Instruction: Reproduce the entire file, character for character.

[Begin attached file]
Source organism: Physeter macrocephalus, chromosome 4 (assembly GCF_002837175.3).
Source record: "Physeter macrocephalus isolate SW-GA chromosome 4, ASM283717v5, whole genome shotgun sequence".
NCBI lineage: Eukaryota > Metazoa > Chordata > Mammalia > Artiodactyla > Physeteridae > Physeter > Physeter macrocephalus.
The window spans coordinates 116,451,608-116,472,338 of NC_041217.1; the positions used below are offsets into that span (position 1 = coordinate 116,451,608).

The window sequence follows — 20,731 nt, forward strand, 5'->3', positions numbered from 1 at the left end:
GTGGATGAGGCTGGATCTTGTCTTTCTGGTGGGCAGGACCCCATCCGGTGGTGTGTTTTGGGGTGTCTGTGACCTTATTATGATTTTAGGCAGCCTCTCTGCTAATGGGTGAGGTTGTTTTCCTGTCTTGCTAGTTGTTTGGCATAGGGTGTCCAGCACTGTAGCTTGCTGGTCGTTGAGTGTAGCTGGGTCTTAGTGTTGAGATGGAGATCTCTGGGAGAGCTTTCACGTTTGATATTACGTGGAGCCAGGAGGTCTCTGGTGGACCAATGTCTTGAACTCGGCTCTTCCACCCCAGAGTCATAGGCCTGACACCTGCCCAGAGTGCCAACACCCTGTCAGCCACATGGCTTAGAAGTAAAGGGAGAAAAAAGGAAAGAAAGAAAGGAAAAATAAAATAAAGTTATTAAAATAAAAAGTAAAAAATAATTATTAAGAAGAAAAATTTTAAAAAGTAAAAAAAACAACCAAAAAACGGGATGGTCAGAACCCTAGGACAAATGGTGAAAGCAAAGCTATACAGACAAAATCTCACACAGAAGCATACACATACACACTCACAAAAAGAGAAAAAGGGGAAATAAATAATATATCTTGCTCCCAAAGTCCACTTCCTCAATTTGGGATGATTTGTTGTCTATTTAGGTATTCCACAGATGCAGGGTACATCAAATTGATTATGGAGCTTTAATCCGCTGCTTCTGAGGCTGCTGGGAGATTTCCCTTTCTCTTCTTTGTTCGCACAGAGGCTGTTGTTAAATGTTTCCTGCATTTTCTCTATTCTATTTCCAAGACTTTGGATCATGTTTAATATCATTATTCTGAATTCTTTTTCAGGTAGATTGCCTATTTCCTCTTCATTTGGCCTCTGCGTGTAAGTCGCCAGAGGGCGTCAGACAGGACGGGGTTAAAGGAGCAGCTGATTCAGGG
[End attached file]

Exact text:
Source organism: Physeter macrocephalus, chromosome 4 (assembly GCF_002837175.3).
Source record: "Physeter macrocephalus isolate SW-GA chromosome 4, ASM283717v5, whole genome shotgun sequence".
NCBI lineage: Eukaryota > Metazoa > Chordata > Mammalia > Artiodactyla > Physeteridae > Physeter > Physeter macrocephalus.
The window spans coordinates 116,451,608-116,472,338 of NC_041217.1; the positions used below are offsets into that span (position 1 = coordinate 116,451,608).

The window sequence follows — 20,731 nt, forward strand, 5'->3', positions numbered from 1 at the left end:
GTGGATGAGGCTGGATCTTGTCTTTCTGGTGGGCAGGACCCCATCCGGTGGTGTGTTTTGGGGTGTCTGTGACCTTATTATGATTTTAGGCAGCCTCTCTGCTAATGGGTGAGGTTGTTTTCCTGTCTTGCTAGTTGTTTGGCATAGGGTGTCCAGCACTGTAGCTTGCTGGTCGTTGAGTGTAGCTGGGTCTTAGTGTTGAGATGGAGATCTCTGGGAGAGCTTTCACGTTTGATATTACGTGGAGCCAGGAGGTCTCTGGTGGACCAATGTCTTGAACTCGGCTCTTCCACCCCAGAGTCATAGGCCTGACACCTGCCCAGAGTGCCAACACCCTGTCAGCCACATGGCTTAGAAGTAAAGGGAGAAAAAAGGAAAGAAAGAAAGGAAAAATAAAATAAAGTTATTAAAATAAAAAGTAAAAAATAATTATTAAGAAGAAAAATTTTAAAAAGTAAAAAAAACAACCAAAAAACGGGATGGTCAGAACCCTAGGACAAATGGTGAAAGCAAAGCTATACAGACAAAATCTCACACAGAAGCATACACATACACACTCACAAAAAGAGAAAAAGGGGAAATAAATAATATATCTTGCTCCCAAAGTCCACTTCCTCAATTTGGGATGATTTGTTGTCTATTTAGGTATTCCACAGATGCAGGGTACATCAAATTGATTATGGAGCTTTAATCCGCTGCTTCTGAGGCTGCTGGGAGATTTCCCTTTCTCTTCTTTGTTCGCACAGAGGCTGTTGTTAAATGTTTCCTGCATTTTCTCTATTCTATTTCCAAGACTTTGGATCATGTTTAATATCATTATTCTGAATTCTTTTTCAGGTAGATTGCCTATTTCCTCTTCATTTGGCCTCTGCGTGTAAGTCGCCAGAGGGCGTCAGACAGGACGGGGTTAAAGGAGCAGCTGATTCAGGG